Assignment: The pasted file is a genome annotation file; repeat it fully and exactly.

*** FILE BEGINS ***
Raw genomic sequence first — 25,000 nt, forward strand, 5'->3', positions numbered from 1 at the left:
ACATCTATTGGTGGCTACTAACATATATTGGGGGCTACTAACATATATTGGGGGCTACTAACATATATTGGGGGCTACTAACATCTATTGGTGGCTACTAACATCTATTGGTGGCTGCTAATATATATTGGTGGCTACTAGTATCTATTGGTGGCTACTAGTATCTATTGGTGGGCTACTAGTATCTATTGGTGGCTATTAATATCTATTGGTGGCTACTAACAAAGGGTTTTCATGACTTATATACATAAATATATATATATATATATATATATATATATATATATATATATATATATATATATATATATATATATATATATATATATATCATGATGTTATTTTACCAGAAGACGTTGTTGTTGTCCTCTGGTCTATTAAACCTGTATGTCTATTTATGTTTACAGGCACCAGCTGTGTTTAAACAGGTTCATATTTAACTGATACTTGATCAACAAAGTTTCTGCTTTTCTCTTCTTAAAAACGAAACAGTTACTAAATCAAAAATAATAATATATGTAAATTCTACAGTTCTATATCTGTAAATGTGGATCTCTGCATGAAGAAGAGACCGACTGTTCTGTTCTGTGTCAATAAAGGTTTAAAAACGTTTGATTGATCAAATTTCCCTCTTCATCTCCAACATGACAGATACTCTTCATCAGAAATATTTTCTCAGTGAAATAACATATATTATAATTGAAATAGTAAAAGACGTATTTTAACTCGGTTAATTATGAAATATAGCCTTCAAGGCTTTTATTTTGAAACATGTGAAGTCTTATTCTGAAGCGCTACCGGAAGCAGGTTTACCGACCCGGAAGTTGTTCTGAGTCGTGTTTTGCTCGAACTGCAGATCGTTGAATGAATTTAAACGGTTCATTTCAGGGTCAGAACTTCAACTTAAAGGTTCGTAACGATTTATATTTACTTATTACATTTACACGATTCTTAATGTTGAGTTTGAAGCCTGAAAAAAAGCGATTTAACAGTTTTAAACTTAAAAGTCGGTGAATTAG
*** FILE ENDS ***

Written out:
Raw genomic sequence first — 25,000 nt, forward strand, 5'->3', positions numbered from 1 at the left:
ACATCTATTGGTGGCTACTAACATATATTGGGGGCTACTAACATATATTGGGGGCTACTAACATATATTGGGGGCTACTAACATCTATTGGTGGCTACTAACATCTATTGGTGGCTGCTAATATATATTGGTGGCTACTAGTATCTATTGGTGGCTACTAGTATCTATTGGTGGGCTACTAGTATCTATTGGTGGCTATTAATATCTATTGGTGGCTACTAACAAAGGGTTTTCATGACTTATATACATAAATATATATATATATATATATATATATATATATATATATATATATATATATATATATATATATATATATATATATATATATCATGATGTTATTTTACCAGAAGACGTTGTTGTTGTCCTCTGGTCTATTAAACCTGTATGTCTATTTATGTTTACAGGCACCAGCTGTGTTTAAACAGGTTCATATTTAACTGATACTTGATCAACAAAGTTTCTGCTTTTCTCTTCTTAAAAACGAAACAGTTACTAAATCAAAAATAATAATATATGTAAATTCTACAGTTCTATATCTGTAAATGTGGATCTCTGCATGAAGAAGAGACCGACTGTTCTGTTCTGTGTCAATAAAGGTTTAAAAACGTTTGATTGATCAAATTTCCCTCTTCATCTCCAACATGACAGATACTCTTCATCAGAAATATTTTCTCAGTGAAATAACATATATTATAATTGAAATAGTAAAAGACGTATTTTAACTCGGTTAATTATGAAATATAGCCTTCAAGGCTTTTATTTTGAAACATGTGAAGTCTTATTCTGAAGCGCTACCGGAAGCAGGTTTACCGACCCGGAAGTTGTTCTGAGTCGTGTTTTGCTCGAACTGCAGATCGTTGAATGAATTTAAACGGTTCATTTCAGGGTCAGAACTTCAACTTAAAGGTTCGTAACGATTTATATTTACTTATTACATTTACACGATTCTTAATGTTGAGTTTGAAGCCTGAAAAAAAGCGATTTAACAGTTTTAAACTTAAAAGTCGGTGAATTAG